Expressions, colloquialisms, Maine is famous for them.
Like the classic Downeast humor when asked by a tourist with a mess of a Maine map smashed against the driver’s wheel, his window rolled down. When needing directions to someplace and being told after a long drawn out pause by a crusty sea coast local “ya can’t get thar from he-yuh”.
Many of our expressions have rural Maine farm based origins.
References to Maine agricultural activities working the land. Like when I was a kid and with my Dad to get a tractor part, something at the hardware store. And Dad’s response in how are you doing as “oh you know, plugging along”.
My Mom if on board for the trek to down would roll her eyes and wish he had another response. She thought it sounded a little like an old farm plow horse comparison and that he could vary it up, add some other “thanks for asking” expressions when queried how his day was going out in public.
Bob Aucoin a local car dent puller and Maine autobody painter always has projects. Pretty much working all the time but after the 9-5 job with making wrinkles in car’s disappear, he shifts to puttering.
Or on longer projects where they won’t possible get done in one day or two, he takes a pearl one, knit two approach. Terms progress when asked how’s it going as fine. He’s “knitting on it”.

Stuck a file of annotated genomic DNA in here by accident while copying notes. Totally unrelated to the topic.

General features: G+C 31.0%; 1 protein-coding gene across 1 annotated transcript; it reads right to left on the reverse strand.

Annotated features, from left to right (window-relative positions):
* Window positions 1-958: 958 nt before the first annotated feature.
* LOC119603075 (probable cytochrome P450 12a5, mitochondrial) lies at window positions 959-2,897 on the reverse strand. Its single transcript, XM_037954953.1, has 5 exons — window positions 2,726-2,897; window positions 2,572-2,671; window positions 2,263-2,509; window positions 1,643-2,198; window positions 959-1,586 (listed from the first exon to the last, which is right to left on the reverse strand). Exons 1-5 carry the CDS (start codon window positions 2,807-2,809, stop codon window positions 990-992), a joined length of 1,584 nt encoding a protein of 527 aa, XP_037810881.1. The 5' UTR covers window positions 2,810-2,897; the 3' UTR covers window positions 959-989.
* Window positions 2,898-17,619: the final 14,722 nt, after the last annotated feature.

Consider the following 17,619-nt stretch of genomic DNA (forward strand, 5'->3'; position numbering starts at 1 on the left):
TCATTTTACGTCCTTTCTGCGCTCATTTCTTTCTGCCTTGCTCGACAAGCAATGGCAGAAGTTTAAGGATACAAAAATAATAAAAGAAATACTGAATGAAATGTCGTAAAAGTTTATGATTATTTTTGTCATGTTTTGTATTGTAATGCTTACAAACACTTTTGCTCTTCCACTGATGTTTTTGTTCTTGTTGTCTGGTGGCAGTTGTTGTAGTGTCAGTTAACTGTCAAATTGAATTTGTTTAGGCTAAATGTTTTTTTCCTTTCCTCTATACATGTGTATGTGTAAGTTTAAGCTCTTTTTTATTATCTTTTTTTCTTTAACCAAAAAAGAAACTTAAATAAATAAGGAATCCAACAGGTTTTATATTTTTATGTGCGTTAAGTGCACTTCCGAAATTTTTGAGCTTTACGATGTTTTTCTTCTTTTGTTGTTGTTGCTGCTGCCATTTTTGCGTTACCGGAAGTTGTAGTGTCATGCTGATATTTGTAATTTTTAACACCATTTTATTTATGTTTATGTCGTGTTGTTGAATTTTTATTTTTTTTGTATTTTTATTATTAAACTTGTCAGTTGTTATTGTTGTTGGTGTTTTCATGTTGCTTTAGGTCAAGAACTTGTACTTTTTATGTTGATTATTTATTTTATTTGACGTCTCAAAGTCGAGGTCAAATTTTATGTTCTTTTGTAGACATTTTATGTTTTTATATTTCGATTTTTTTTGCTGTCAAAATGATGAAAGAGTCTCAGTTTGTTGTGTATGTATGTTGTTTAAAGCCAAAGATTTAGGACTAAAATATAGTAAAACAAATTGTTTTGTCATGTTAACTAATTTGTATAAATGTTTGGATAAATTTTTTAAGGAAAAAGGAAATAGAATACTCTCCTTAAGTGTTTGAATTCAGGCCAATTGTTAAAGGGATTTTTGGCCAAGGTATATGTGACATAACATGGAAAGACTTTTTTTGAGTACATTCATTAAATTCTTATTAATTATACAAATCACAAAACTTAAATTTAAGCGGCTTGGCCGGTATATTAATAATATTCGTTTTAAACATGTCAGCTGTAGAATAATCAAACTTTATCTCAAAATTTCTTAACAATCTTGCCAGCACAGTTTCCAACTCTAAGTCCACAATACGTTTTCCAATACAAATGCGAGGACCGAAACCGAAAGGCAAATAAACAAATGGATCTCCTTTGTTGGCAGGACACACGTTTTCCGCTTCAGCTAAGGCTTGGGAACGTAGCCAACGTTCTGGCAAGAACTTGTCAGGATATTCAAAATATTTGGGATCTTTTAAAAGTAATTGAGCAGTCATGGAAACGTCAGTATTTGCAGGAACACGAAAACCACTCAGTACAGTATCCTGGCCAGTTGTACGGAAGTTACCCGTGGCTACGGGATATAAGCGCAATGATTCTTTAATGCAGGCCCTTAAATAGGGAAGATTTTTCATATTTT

Not “I’m working on it” or pretty much half way done for a response. Something more Bert and I, Tim Sample, Bob Marley coloroful needed, called for. Like the three Maine comedians who amplify the local life style, expressions, situations in rural Vacationland for profit, humor, fun would use to communicate.
Saying the same thing different ways. Learning the language of Maine where we use the same alphabet as you but just have a little fun playing around with where we put this word. Dropping or adding a few letters without Vana’s help. The biggest offense to some is the vanishing “a”. And bolting on, adding an “er” to the say the state Florida when it comes up in conversation. “I’ve got my heart set on a trip to Florid-ER” this winter school vacation”. Or “hold it guys, I got a killer idea-er about another way to approach this log jam quandry.”
Where I live in Maine is not the center, heart of the state in the upper right hand corner of the nation.
Oh no, being parked on the Canadian border of New Brunswick means how I say something, communicate has another “across the lines twist, colloquism” flare variable attached.
Instead of would you like a soda, it’s fancy a tin of pop? And when asked how it is going, the retort is “everything is right on schedule” (pronouced SEDG-rule). Or “half an hour later in Newfoundland” if you grew up with Canadian television beamed in, picked up by your black and white tube rabbit ears.
I’m Maine REALTOR Andrew Mooers, ME Broker